One reason (I suspect) why Breakpad is slow at CFI/EXIDX unwinding is that, for each code address, it must find the relevant CodeModule, then find the relevant set of rules, and -- at least in the CFI case -- assemble the rules for a particular address range from the stored initial rules (CIEs) and later FDEs that modify the CIE. Short of pre-computing the exact rule-set for every address range at debuginfo-read time, which would be pretty space-inefficient, we can maybe cache the most popular few thousand rule-sets as they get looked up. This could potentially short-circuit most of the existing overhead.
First attempt at a patch. Needs discussion w/ Ted re change of the return type of ::FindCFIFrameInfo. With patches for bug 892774 and bug 894264 in place, the CFI unwinder runs at a cost of about 11200 insns per frame. Adding in this patch reduces that to about 8100 insns per frame, a significant improvement. The majority of the remaining cost is related to actually using the CFIFrameInfo to compute the previous frame's register values; the cost of finding the right CFIFrameInfo is now pretty small. The cache seems to be pretty effective, and becomes more so the longer Gecko runs (unsurprisingly). Eg, 300000 queries to the cache gave only 7048 misses, a miss rate of about 2.5%. To keep the worst-case space behaviour under control, it might be wise to nuke it and start over when it accumulates (eg) 10000 entries. Given the high hit rate, this is not likely to be much of a performance loss.
The API change isn't fantastic, but I haven't read this in enough detail to give you a better suggestion. RE: cache, sounds like you just want some sort of LRU cache, right?
(In reply to Ted Mielczarek [:ted.mielczarek] from comment #2) > The API change isn't fantastic, but I haven't read this in enough detail to > give you a better suggestion. I agree, it's less than optimal. I ummed and ahhed about this for a long time, but couldn't think of a less ugly solution. Maybe you can. The problem is as follows: Prior to this patch, ::FindCFIFrameInfo created a CFIFrameInfo object (+ lots of stuff hanging off it), returned it to the caller, the caller took ownership, and freed the object when it was done with it. That interacts awkwardly with wanting to cache those objects, since we can't have the callers freeing objects which ::FindCFIFrameInfo has cached. The options I considered were: * Have ::FindCFIFrameInfo cache query results. When a query results in a cache hit, return a copy of the cached CFIFrameInfo object. I didn't like that because - copying CFIFrameInfo plus the stuff attached to it sounds complex, and I wasn't confident I could get it right - it's inefficient; it implies allocation, copy, deallocation on the fast path (cache hit) for no purpose * Have ::CFIFrameInfo return a pointer to a refcounted CFIFrameInfo object; then have the caller .Release it when done. - Not as bad as the first proposal. - But I still don't know how it would play out with the sub-objects hanging off CFIFrameInfo - I couldn't find any RefCountedThing<..> class in the Breakpad sources, which means either importing one or using stuff from XPCOM, which would break standalone building * Changing the ownership rules for ::FindCFIFrameInfo, to say that the callee (::FindCFIFrameInfo) retains ownership - would be impractical because the other implementations of ::FindCFIFrameInfo really depend on the callers to take ownership Hence the fudge in the patch, in which ::FindCFIFrameInfo can tell the callers who has ownership. If we stay with this scheme, it'd be worth replacing the use of std::pair with a custom class, so as to avoid readers of the code having to infer the meaning of ".first" / ".second". (kind of relatedly): One thing I did observe, that concerns me, in the pre-patch implementation of stackwalker_x86.cc, is the possibility that StackwalkerX86::GetCallerFrame calling GetCallerByCFIFrameInfo stashes a pointer the the CFIFrameInfo in the frame it returns, and then frees the CFIFrameInfo, hence opening the door to a bunch of reads-after-free. Not sure if this analysis is correct, but needs examining. > RE: cache, sounds like you just want some sort of LRU cache, right? LRU might be optimal, but is a bit complex to do, and I don't think it is worth the hassle, given that the hit rate exceeds 90% after a couple of thousand unwinds, even with this brain-dead implementation. I'm more concerned about keeping the worst-case space use under control, hence the nuke-periodically suggestion.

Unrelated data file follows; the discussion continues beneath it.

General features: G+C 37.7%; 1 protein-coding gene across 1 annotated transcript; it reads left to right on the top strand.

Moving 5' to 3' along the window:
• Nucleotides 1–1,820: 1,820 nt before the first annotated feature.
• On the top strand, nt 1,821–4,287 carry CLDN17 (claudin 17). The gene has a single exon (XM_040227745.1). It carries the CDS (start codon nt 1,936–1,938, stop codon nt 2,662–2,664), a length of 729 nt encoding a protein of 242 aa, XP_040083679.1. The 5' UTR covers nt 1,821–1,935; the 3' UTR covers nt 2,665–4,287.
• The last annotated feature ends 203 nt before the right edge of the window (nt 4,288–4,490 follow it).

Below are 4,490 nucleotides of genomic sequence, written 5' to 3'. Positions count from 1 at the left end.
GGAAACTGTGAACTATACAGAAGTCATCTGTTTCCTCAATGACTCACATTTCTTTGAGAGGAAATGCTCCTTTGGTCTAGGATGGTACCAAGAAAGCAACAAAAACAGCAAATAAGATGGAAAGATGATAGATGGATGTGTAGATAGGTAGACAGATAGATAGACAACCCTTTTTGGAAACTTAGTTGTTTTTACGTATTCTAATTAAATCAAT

Do you want to bother with incremental improvements to the Breakpad-based unwinder, or are you going to focus all your energy on the new unwinder instead?
(In reply to Ted Mielczarek [:ted.mielczarek] from comment #5) I am inclined to focus effort into the new unwinder, unless you see some other reason to continue developing the Breakpad-based unwinder. I believe the outstanding Breakpad changes are somewhat intrusive and make upstream integration more difficult, so AFAICS not hacking further on it would be no bad thing. But LMK if you think otherwise.
Nope, I'm totally on board with that, thanks for clarifying.
I'm guessing we'll just WONTFIX any outstanding Breakpad unwinder bugs at this point.
Status: NEW → RESOLVED
Closed: 5 years ago
Resolution: --- → WONTFIX
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